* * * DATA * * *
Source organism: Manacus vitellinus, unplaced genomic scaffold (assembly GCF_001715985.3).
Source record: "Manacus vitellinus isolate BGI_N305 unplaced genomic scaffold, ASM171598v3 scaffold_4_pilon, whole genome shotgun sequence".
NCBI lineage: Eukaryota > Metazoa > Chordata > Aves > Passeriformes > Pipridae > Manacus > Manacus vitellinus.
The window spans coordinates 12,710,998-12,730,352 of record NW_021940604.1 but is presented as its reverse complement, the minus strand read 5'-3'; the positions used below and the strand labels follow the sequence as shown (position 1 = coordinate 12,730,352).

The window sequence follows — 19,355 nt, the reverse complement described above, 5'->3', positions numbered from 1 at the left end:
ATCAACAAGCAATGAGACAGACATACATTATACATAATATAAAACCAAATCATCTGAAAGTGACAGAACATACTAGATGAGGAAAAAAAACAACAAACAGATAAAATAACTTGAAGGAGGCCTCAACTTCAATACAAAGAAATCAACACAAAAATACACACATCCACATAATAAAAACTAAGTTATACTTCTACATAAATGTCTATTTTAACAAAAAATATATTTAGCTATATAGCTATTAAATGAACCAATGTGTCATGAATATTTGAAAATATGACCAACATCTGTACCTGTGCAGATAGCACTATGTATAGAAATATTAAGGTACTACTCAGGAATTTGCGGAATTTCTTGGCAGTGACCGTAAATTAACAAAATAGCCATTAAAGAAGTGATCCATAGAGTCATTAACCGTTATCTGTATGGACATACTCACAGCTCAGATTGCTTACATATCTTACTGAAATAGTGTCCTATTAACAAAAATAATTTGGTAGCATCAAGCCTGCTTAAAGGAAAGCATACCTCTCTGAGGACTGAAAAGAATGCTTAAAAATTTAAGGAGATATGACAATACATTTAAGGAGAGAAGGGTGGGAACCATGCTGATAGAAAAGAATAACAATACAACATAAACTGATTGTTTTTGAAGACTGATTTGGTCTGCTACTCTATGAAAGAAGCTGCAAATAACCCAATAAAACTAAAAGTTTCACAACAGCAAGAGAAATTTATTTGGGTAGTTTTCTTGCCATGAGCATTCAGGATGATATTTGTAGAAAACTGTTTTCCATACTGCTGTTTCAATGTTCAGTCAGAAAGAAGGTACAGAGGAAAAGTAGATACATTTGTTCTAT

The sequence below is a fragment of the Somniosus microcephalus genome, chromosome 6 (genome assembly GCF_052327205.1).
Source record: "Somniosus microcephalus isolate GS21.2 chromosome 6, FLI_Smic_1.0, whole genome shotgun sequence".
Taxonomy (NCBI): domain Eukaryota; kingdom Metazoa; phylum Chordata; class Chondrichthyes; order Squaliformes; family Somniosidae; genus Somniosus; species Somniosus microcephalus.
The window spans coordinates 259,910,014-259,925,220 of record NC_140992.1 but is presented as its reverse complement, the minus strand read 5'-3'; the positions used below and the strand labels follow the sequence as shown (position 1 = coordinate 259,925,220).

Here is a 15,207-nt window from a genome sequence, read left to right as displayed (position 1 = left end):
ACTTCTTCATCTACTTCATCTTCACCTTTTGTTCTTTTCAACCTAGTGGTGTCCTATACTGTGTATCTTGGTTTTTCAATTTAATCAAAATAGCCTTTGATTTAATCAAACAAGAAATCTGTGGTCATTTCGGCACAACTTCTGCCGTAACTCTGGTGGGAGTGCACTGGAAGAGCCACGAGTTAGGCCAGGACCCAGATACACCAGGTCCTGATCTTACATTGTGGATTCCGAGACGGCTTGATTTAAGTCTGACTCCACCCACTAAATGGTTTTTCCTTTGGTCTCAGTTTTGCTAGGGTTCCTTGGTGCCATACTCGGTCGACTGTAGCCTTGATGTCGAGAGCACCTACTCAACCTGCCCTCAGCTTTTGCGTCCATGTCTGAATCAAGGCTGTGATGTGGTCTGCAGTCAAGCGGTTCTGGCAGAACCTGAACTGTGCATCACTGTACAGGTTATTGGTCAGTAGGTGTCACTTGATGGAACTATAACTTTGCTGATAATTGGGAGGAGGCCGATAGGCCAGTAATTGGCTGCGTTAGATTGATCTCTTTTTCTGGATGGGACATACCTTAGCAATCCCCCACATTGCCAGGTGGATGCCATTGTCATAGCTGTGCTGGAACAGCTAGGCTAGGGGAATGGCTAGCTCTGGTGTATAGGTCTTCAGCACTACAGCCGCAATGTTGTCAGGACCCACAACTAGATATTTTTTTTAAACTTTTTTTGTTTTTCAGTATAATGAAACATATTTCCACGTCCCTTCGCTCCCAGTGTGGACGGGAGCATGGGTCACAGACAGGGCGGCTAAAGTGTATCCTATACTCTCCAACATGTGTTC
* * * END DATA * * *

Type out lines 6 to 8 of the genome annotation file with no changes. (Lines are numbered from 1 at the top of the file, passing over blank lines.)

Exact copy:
ATCAACAAGCAATGAGACAGACATACATTATACATAATATAAAACCAAATCATCTGAAAGTGACAGAACATACTAGATGAGGAAAAAAAACAACAAACAGATAAAATAACTTGAAGGAGGCCTCAACTTCAATACAAAGAAATCAACACAAAAATACACACATCCACATAATAAAAACTAAGTTATACTTCTACATAAATGTCTATTTTAACAAAAAATATATTTAGCTATATAGCTATTAAATGAACCAATGTGTCATGAATATTTGAAAATATGACCAACATCTGTACCTGTGCAGATAGCACTATGTATAGAAATATTAAGGTACTACTCAGGAATTTGCGGAATTTCTTGGCAGTGACCGTAAATTAACAAAATAGCCATTAAAGAAGTGATCCATAGAGTCATTAACCGTTATCTGTATGGACATACTCACAGCTCAGATTGCTTACATATCTTACTGAAATAGTGTCCTATTAACAAAAATAATTTGGTAGCATCAAGCCTGCTTAAAGGAAAGCATACCTCTCTGAGGACTGAAAAGAATGCTTAAAAATTTAAGGAGATATGACAATACATTTAAGGAGAGAAGGGTGGGAACCATGCTGATAGAAAAGAATAACAATACAACATAAACTGATTGTTTTTGAAGACTGATTTGGTCTGCTACTCTATGAAAGAAGCTGCAAATAACCCAATAAAACTAAAAGTTTCACAACAGCAAGAGAAATTTATTTGGGTAGTTTTCTTGCCATGAGCATTCAGGATGATATTTGTAGAAAACTGTTTTCCATACTGCTGTTTCAATGTTCAGTCAGAAAGAAGGTACAGAGGAAAAGTAGATACATTTGTTCTAT

The sequence below is a fragment of the Somniosus microcephalus genome, chromosome 6 (genome assembly GCF_052327205.1).
Source record: "Somniosus microcephalus isolate GS21.2 chromosome 6, FLI_Smic_1.0, whole genome shotgun sequence".